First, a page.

Aviation News Civil Aviation Authority

New Aviation policy dubbed as “fair sky policy” approved, end of open skies

KARACHI: Secretary Aviation Division/Director General Pakistan Civil Aviation Authority Shahrukh Nusrat in a group photo after a high-level consultative meeting held here on Monday 4th March 2019 to review the draft National Aviation Policy 2019 at CAA Headquarters along with CEOs/representatives of local airlines and general aviation operators. Additional DGCAA Air Vice Marshal Tanweer Ashraf Bhatti, Deputy DG (APS) Syed Aamir Mehboob, Deputy DG (ANS) Khawar Ghayas and Deputy DG (Regulatory) Air Commodore Syed Nasir Raza Hamdani also present on the occasion.
Government of Pakistan has decided to end open skies policy. New Aviation policy approved.

Government of Pakistan has approved new aviation policy and announced to end the open skies policy. Federal minister of Information and broadcasting Fawad Chaudhary announced the cabinet decisions. He said that the government has decided to end the open skies policy. It will also review the bilateral agreements with individual centuries. 

The government will also encourage female pilots. And CAA will pay up to 4 lakh rupees for the fees of women pilots. CAA has also recommended to reduce domestic fare. The duration of pilots licences is increased to 5 years.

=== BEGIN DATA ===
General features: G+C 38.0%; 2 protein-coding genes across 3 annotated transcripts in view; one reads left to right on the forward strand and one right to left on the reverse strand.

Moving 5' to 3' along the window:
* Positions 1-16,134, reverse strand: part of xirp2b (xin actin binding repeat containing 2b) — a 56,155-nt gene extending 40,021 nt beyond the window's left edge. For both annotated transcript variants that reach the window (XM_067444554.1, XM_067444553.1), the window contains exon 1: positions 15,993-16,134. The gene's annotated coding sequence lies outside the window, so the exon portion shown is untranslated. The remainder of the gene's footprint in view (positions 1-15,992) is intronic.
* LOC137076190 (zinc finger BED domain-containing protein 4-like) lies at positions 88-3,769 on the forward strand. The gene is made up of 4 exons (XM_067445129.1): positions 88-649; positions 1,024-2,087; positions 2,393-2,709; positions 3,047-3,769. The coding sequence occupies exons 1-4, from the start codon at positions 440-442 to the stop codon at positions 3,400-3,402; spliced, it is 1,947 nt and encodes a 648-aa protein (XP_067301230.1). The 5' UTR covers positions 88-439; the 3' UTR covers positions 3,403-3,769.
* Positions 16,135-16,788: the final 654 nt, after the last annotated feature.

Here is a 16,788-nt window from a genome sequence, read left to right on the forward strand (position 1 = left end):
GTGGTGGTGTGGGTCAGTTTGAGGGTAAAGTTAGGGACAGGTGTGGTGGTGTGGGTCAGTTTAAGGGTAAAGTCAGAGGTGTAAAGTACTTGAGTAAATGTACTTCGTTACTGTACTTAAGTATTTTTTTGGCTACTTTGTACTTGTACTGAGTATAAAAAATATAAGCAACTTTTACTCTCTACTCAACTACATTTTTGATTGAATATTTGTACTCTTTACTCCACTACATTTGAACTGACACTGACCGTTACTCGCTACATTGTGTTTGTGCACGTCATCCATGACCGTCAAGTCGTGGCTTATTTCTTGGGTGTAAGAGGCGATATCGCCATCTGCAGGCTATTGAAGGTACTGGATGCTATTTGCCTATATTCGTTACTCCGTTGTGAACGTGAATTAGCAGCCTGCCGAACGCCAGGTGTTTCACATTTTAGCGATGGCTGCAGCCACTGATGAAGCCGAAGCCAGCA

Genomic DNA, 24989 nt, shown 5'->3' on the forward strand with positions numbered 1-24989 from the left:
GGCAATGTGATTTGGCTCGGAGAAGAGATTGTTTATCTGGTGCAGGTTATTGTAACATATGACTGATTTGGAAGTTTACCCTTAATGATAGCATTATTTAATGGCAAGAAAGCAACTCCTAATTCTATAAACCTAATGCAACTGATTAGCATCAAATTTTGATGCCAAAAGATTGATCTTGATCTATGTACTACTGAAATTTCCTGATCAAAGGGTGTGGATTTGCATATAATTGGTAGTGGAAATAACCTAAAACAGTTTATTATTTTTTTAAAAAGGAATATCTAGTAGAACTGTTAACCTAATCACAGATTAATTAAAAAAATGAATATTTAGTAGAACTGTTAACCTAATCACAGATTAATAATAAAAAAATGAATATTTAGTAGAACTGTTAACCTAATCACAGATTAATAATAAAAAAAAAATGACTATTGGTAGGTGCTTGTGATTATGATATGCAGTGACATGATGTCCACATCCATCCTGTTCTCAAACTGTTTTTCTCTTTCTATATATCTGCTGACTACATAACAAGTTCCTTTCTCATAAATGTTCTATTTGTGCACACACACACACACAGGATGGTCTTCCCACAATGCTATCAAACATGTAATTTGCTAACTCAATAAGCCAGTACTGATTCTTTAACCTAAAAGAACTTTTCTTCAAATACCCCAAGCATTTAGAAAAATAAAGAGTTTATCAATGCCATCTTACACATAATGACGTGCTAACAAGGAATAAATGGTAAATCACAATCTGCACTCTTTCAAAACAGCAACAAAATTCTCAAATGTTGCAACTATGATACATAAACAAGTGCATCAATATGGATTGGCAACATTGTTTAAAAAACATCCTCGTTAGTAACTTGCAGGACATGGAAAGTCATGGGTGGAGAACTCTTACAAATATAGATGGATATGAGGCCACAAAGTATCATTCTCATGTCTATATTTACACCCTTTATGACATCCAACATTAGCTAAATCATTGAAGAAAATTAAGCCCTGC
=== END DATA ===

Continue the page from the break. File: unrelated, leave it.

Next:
He said that the CAA has decided that it will not charge any taxes on the meal costs of flight kitchens, which would hopefully increase the quality of food offered in flights.

He said the cabinet also discussed to start helicopter and 40-seater planes service to the tourist sites in the country. The government has also reduced the air tax to zero for flights to tourist destinations. “This will mean that if you start aviation services [to and from areas] like Gilgit Baltistan, Swat and other areas that are earmarked [as tourist sites], the CAA will not levy any charges,” he said.

Information also said that Finance Minister Asad Umar has agreed to sit and devise a policy along the CAA’s recommendations so that taxes on domestic flights can be reduced in order to make domestic travel cheaper.

The new policy has increased the maximum allowed lifespan of planes meant to be used as commercial transport has been increased from 12 years to 18; while for cargo planes, the maximum lifespan has been extended to 30 years. He said that “now you can import up to a 30-year-old plane” for cargo purposes. Previously, the limit was 12 years for passenger planes which is now increased to allow import of up to 18-year-old planes.


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